Microsoft updates Windows XP to dodge IE flaw
Microsoft says threat is "overblown" but still issues an update to XP, only 23 days on from what was supposed to be the last patch
It only took three weeks: Microsoft has issued an update for Windows XP, holding out 23 days from the release of the supposedly final security patch for the aging OS.
XP received what was meant to be its last update at the beginning of April, but earlier this week all versions of Internet Explorer were revealed to have a serious flaw being actively used by hackers.
Microsoft has rushed out a patch to fix the flaw, and included XP in the list.
Adrienne Hall, the general manager of Trustworthy Computing at Microsoft, said the company takes pride in IE being a safe browser. "This means that when we saw the first reports about this vulnerability we said fix it, fix it fast, and fix it for all our customers," she said in a blog post. "So we did."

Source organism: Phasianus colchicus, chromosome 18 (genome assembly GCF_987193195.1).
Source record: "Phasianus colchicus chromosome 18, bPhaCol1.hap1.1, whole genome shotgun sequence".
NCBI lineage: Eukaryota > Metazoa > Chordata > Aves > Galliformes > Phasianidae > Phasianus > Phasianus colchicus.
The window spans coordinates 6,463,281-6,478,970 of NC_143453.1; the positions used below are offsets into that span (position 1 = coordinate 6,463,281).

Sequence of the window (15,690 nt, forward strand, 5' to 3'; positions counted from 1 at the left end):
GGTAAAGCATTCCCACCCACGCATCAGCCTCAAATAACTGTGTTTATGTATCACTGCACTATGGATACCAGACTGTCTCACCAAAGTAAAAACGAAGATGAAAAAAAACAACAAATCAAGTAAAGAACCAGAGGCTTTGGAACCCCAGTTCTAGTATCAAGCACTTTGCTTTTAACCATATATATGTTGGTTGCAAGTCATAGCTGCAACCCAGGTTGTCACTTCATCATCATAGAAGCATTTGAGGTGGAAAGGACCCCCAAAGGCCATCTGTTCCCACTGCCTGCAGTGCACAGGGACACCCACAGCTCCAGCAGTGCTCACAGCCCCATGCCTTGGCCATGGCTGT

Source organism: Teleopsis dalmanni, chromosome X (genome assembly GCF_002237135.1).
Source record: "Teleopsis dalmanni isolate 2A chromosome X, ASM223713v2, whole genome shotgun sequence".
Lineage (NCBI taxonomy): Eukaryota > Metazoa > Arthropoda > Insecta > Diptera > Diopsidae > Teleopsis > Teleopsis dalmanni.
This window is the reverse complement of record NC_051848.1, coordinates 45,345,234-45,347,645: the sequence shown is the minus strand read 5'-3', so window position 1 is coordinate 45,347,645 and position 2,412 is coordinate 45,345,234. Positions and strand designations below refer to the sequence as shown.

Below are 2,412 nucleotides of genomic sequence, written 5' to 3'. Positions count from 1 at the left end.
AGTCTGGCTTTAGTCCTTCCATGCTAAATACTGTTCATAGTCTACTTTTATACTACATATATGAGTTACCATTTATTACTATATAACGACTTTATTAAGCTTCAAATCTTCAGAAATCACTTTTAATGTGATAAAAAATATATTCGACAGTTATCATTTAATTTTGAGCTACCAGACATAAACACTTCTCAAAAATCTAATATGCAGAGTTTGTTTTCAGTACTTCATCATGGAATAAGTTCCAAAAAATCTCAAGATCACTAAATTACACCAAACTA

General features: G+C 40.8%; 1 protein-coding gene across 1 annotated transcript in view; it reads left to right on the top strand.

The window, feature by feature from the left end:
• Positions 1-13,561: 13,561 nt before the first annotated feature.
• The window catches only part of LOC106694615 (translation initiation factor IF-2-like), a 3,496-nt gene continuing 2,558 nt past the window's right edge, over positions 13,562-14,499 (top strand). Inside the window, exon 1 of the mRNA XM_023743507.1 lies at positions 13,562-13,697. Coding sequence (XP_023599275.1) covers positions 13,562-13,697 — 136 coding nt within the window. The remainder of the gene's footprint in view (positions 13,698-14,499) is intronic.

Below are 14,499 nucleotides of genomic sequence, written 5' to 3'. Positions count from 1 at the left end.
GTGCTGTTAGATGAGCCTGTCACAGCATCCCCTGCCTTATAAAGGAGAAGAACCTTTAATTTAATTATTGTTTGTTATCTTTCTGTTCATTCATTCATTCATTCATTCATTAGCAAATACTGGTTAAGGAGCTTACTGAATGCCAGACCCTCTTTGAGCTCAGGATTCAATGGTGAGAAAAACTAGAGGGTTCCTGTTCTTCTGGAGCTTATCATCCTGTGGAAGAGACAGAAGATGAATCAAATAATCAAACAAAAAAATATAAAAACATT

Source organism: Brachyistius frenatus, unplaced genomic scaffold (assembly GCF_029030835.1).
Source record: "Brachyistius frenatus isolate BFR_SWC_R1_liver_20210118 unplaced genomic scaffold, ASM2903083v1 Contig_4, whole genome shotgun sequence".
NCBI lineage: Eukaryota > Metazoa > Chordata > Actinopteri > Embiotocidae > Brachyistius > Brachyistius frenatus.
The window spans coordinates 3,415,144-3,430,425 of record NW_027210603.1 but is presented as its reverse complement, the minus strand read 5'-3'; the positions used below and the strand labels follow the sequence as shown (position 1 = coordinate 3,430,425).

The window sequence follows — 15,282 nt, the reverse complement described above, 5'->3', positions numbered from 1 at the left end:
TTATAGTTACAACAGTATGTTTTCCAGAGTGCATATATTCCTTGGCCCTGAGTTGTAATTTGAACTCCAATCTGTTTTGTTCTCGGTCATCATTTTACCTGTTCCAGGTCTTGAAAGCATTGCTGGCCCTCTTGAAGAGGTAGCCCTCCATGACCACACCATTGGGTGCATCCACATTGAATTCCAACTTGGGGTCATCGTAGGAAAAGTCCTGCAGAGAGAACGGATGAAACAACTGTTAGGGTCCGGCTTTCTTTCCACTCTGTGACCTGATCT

Hall said the vulnerability wasn't as bad as media reports suggested, and that what "drove much of this coverage was that it coincided with the end of support for Windows XP".
She added there was only a "small number of attacks" and "concerns were, frankly, overblown".
However, Microsoft has still decided to U-turn and update XP, while suggesting users shouldn't assume that will happen again. "Even though Windows XP is no longer supported by Microsoft and is past the time we normally provide security updates, we’ve decided to provide an update for all versions of Windows XP (including embedded), today," Hall said. "We made this exception based on the proximity to the end of support for Windows XP."
Hall said users shouldn't take this as a sign that XP was safe to use, and encouraged people to upgrade away from XP.
Users will get the update automatically via Windows Update, or can ask Windows to check for updates via the Control Panel.